Leaf-tailed Gecko

A nocturnal reptile, with suitably large eyes, the leaf-tailed gecko moves about its rainforest habitat at night feeding on insects. The adhesive scales under their fingers and toes and their strong curved claws enable them to move adeptly through the trees. The leaf-tailed gecko is somewhat of an expert at avoiding predators, not only through their incredible mimicry, but through a number of behaviours. They can flatten their body against the substrate to reduce the body’s shadow, open their jaws wide to show a frightening, bright red mouth, and voluntarily shed their tail in order to trick a predator. Origin: Madagascar.


Flying Gecko

The Flying Gecko has adaptations to its skin, including flaps on either side of its body, webbed feet, and a flattened tail to allow it to glide over short distances. These geckos have a remarkable camouflage. The flaps of skin along their sides help them blend with tree bark. Often, the eyes are the only way to see them.Flying geckos, like many other gecko species, have evolved intricate toe pads with microscopic hairs that can adhere to nearly any surface, including glass. Origin: Asia.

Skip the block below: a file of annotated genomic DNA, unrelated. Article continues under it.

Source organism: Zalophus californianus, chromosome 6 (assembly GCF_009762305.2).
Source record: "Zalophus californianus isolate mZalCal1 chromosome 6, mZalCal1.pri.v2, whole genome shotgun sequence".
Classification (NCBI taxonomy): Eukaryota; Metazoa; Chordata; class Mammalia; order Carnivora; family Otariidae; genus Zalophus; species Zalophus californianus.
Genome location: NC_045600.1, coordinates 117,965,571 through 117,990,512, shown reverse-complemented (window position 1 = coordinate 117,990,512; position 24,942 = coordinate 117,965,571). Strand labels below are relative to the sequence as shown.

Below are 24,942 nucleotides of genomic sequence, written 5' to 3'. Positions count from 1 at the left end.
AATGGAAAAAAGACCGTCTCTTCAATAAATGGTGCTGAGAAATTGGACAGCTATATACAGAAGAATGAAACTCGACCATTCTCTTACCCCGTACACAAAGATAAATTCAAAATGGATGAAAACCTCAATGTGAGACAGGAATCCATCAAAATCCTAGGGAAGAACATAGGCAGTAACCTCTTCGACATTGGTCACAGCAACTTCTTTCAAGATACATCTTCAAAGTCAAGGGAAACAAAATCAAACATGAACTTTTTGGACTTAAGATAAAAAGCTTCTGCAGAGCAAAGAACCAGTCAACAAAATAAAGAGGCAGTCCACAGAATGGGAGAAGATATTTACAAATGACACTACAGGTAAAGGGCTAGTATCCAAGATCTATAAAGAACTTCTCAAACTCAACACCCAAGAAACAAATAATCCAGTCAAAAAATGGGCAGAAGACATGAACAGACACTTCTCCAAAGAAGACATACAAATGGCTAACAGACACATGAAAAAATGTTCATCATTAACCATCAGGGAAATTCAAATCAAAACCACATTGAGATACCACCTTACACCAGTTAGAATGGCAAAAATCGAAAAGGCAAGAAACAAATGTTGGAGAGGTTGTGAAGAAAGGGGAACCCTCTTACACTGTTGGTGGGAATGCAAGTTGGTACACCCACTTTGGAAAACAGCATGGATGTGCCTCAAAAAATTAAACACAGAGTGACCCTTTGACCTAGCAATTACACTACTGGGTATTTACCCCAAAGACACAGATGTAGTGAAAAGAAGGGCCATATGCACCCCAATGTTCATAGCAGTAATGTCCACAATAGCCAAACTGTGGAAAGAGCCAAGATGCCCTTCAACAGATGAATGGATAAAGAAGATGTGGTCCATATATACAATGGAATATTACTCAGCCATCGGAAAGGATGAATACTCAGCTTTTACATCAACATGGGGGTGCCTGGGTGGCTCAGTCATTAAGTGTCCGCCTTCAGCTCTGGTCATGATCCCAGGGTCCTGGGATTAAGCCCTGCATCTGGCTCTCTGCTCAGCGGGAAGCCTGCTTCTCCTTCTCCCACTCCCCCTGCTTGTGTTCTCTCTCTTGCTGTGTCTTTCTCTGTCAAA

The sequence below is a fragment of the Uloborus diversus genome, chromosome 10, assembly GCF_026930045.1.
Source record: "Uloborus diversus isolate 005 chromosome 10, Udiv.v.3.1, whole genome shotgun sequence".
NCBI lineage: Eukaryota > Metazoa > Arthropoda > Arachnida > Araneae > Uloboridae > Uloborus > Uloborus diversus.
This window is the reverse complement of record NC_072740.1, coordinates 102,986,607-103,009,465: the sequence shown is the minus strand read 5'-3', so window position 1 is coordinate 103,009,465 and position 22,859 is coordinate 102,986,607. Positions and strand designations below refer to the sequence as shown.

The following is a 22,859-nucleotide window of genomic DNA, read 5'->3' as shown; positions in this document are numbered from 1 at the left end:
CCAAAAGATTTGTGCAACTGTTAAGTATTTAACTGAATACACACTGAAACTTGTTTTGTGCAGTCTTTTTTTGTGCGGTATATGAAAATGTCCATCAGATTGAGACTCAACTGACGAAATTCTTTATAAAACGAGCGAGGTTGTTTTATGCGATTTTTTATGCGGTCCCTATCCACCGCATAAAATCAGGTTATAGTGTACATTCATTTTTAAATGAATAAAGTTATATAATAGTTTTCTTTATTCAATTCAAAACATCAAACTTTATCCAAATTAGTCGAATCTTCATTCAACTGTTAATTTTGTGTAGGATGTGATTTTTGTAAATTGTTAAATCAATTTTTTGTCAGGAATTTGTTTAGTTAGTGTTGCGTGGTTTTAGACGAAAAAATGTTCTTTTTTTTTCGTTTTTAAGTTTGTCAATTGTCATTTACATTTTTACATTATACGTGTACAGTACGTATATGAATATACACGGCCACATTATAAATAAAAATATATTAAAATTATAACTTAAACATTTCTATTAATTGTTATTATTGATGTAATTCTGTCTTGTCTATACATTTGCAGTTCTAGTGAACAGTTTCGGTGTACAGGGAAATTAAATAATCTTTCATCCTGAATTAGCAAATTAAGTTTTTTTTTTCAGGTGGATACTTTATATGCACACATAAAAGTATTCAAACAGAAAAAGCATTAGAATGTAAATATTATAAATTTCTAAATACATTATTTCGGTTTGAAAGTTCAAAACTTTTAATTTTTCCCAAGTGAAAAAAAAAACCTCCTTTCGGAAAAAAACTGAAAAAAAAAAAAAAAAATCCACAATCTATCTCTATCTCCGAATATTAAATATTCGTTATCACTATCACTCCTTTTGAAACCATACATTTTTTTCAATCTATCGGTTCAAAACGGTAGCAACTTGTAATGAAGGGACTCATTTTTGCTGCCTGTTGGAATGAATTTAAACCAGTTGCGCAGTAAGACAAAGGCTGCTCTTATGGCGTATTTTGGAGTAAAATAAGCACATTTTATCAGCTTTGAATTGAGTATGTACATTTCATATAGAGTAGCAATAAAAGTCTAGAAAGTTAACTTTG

Armadillo Girdled Lizard

The armadillo girdled lizard possesses an uncommon anti-predator adaptation, in which it takes its tail in its mouth and rolls into a ball when frightened. In this shape, it is protected from predators by the thick, squarish scales along its back and the spines on its tail. This behaviour, which resembles that of the mammalian armadillo, gives it its English common name. Origin: South Africa.


Komodo Dragon

An adult Komodo dragon usually weighs around 70 kg,  the largest verified wild specimen was 3.13 m) long and weighed 166 kg. It has been claimed that they have a venomous bite; there are two glands in the lower jaw which secrete several toxic proteins. The biological significance of these proteins is disputed, but the glands have been shown to secrete an anticoagulant. Origin: Komodo Islands.


Philippine Sailfin Lizard